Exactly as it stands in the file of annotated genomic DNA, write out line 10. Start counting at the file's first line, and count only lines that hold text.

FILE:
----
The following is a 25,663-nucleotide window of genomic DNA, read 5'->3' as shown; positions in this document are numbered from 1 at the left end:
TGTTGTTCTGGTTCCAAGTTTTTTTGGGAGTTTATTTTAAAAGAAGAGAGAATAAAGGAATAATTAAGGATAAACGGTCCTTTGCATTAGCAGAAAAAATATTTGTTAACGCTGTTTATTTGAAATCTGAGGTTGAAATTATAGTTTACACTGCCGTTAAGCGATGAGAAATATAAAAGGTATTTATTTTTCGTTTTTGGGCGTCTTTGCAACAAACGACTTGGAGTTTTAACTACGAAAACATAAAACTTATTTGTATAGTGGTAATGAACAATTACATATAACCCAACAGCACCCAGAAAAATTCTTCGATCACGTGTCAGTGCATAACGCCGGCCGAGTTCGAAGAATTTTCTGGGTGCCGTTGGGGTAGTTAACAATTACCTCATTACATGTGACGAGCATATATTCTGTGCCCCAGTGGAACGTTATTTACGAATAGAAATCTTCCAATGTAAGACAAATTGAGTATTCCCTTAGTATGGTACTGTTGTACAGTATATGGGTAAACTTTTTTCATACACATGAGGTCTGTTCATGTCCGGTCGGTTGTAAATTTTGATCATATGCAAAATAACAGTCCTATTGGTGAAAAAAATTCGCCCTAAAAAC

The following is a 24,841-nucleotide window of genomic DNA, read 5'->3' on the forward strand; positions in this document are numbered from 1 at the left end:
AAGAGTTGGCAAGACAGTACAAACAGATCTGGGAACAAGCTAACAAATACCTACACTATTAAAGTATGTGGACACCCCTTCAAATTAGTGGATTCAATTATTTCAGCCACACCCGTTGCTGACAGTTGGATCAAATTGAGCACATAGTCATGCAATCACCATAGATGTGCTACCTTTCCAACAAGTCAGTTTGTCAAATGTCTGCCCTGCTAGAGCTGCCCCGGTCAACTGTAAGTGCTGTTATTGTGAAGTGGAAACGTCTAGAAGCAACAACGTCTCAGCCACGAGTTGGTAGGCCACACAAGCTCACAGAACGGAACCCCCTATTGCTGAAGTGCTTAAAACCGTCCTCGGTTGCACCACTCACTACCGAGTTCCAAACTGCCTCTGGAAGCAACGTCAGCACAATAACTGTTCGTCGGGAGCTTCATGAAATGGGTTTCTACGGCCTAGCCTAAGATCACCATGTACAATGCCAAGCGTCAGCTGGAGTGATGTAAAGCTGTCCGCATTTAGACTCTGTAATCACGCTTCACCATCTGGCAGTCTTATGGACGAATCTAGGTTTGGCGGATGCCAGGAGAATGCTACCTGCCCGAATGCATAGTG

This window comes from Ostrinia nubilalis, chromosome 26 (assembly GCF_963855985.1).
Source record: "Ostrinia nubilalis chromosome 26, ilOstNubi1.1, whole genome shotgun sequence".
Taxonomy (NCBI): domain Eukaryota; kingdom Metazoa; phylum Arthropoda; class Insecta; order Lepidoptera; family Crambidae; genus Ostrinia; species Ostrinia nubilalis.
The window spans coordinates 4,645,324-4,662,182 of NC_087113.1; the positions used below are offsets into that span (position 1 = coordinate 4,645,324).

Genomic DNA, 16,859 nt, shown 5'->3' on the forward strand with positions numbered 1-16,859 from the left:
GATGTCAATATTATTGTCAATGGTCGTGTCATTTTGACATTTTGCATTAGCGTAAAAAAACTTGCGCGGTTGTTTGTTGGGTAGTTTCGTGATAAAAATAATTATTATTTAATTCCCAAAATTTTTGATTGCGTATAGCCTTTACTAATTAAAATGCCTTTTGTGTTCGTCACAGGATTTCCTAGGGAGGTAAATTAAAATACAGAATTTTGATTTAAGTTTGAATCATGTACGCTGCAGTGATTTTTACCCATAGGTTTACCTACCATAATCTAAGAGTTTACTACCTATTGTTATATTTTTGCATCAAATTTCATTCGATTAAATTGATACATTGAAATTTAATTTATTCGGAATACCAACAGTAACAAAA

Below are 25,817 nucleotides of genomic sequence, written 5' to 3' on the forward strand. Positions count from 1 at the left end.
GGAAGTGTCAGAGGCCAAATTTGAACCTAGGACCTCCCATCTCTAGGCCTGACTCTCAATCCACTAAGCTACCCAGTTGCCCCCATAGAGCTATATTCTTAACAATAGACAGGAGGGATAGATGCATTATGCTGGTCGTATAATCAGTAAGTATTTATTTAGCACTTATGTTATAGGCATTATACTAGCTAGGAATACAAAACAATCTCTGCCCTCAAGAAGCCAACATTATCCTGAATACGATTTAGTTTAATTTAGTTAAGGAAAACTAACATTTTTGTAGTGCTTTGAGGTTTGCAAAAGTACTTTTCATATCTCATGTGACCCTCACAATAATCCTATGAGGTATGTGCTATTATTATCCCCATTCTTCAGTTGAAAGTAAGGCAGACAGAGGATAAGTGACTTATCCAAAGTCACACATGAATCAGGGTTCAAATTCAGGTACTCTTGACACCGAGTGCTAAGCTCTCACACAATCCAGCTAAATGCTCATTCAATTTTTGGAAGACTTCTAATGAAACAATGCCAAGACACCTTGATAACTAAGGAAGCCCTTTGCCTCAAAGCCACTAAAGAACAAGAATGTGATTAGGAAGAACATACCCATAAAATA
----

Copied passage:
GATGTCAATATTATTGTCAATGGTCGTGTCATTTTGACATTTTGCATTAGCGTAAAAAAACTTGCGCGGTTGTTTGTTGGGTAGTTTCGTGATAAAAATAATTATTATTTAATTCCCAAAATTTTTGATTGCGTATAGCCTTTACTAATTAAAATGCCTTTTGTGTTCGTCACAGGATTTCCTAGGGAGGTAAATTAAAATACAGAATTTTGATTTAAGTTTGAATCATGTACGCTGCAGTGATTTTTACCCATAGGTTTACCTACCATAATCTAAGAGTTTACTACCTATTGTTATATTTTTGCATCAAATTTCATTCGATTAAATTGATACATTGAAATTTAATTTATTCGGAATACCAACAGTAACAAAA